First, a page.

4
$\begingroup$

Let $F$ be a field and write $$\mathfrak{s}\mathfrak{p}_4(F)=\left\{\left(\begin{array}{cc} A & B \\ C & -A^T \\ \end{array}\right)\mid A,B,C\in M_2(F), B=B^T, C=C^T\right\}$$ for the symplectic Lie algebra over $F$ of dimension $10$. It is well known that the symplectic group $\text{Sp}(4,F)=\{Q\in M_{2n}(F)\mid J^TQJ=Q\}$, with $J=\left(\begin{array}{cc} O & I \\ -I & O \\ \end{array}\right)$, acts by conjugation on $\mathfrak{s}\mathfrak{p}_4(F)$ (the adjoint action), so $Q\mathfrak{s}\mathfrak{p}_4(F)Q^{-1}\subseteq\mathfrak{s}\mathfrak{p}_4(F)$ for any $Q\in\text{Sp}(4,F)$.

Question: Does there exists for every $M\in\mathfrak{s}\mathfrak{p}_4(F)$ some element $Q\in\text{Sp}(4,F)$ such that $$QMQ^{-1}=\left(\begin{array}{cc} A & B \\ O & -A^T \\ \end{array}\right)?$$ In other words, is every $M\in\mathfrak{s}\mathfrak{p}_4(F)$ conjugate (by an element of $\text{Sp}(4,F)$) to an element in "upper triangular form"?

Furthermore, I am interested in possible normal/standard forms for the orbits of $\mathfrak{s}\mathfrak{p}_4(F)$ under the action of $\text{Sp}(4,F)$. Any references are very welcome!

Remark. If it makes life easier, you can assume that $F$ is algebraically closed and also that $\mathfrak{s}\mathfrak{p}_4(F)$ is semisimple. I am interested in the cases where $F$ has prime characteristic.

$\endgroup$
3
  • 1
    $\begingroup$ The answers for algebraically closed fields and general fields should be very different (algebraically closed field yes, general field no). Are you interested in only the algebraically closed field case or the general case also? $\endgroup$
    – Will Sawin
    Jan 16, 2021 at 0:12
  • 1
    $\begingroup$ Just the algebraically closed case would be enough :), including both the zero and prime characteristic case if possible. $\endgroup$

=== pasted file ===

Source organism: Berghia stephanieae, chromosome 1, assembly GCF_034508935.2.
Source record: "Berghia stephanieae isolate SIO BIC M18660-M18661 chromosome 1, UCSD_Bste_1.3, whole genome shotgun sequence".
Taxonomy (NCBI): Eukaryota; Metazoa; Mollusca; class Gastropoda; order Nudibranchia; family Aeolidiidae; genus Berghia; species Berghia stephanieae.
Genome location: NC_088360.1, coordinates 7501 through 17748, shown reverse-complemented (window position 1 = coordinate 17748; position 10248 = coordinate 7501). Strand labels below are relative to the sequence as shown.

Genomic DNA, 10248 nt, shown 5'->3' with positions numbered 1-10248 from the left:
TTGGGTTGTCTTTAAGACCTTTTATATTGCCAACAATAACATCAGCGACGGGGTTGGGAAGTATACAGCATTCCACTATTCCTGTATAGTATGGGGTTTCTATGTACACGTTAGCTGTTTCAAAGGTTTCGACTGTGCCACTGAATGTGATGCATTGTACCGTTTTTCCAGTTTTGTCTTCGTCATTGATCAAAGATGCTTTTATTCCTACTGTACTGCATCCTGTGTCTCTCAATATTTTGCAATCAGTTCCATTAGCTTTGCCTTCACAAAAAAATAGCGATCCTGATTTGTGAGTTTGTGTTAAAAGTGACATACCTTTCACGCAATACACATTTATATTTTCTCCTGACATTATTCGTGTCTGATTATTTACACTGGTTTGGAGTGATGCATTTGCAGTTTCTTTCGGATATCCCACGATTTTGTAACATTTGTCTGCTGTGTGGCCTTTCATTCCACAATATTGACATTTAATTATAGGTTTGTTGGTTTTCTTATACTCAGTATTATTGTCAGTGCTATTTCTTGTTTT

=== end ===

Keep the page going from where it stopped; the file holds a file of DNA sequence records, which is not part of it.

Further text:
– user299843
    Jan 16, 2021 at 1:54
  • $\begingroup$ This is equivalent to asking whether every element in $\mathfrak{sp}_4$ preserves a Lagrangian plane, if I'm correct. $\endgroup$
    – YCor
    Jan 16, 2021 at 18:56

1 Answer 1

1
$\begingroup$

In the case $F=\mathbb{R}$, this is known as the Hamiltonian Schur form, and it is known that there are some obstructions: for instance, it is simple to see that the eigenvalue 0 has even multiplicity in $$ \left(\begin{array}{cc} A & B \\ O & -A^T \\ \end{array}\right) $$ because it appears the same number of times in the spectrum of $A$ and of $-A^T$. So every structured matrix in which the 0 eigenvalue has odd multiplicity cannot be reduced to that form. Similarly, with a Jordan form of $A$, one sees that blocks of odd size must come in pairs. Examples of structured matrices with 'forbidden' eigenstructures can be constructed. The same kind of reasoning applies to generic fields, I think. A more thorough reference: https://link.springer.com/article/10.1007%2Fs10013-020-00394-3

$\endgroup$
2
  • $\begingroup$ If I am not mistaken, the characteristic polynomial of a matrix in $\mathfrak{s}\mathfrak{p}_4(F)$ is of the form $T^4+aT^2+b$ for some $a,b$. In particular, $0$ always has even multiplicity as an eigenvalue of a matrix in $\mathfrak{s}\mathfrak{p}_4(F)$. Do you mean with "coming in pairs" that if $\lambda$ is an eigenvalue so is $-\lambda$? I will have a look later at the reference you gave. $\endgroup$
    – user299843
    Jan 16, 2021 at 19:17
  • $\begingroup$ @user299843 The first version was wrong. Jordan blocks must come in pairs, I think, e.g., a $\lambda=0$ block of size 3 and a block of size 1 doesn't work. (I am more familiar with the version with complex conjugates, to be honest, so I am not sure everything works properly. I wrote the first part just not to make this a link-only answer.) :) $\endgroup$ Jan 16, 2021 at 20:46

Your Answer

By clicking “Post Your Answer”, you agree to our terms of service and acknowledge you have read our privacy policy.

Not the answer you're looking for? Browse other questions tagged or ask your own question.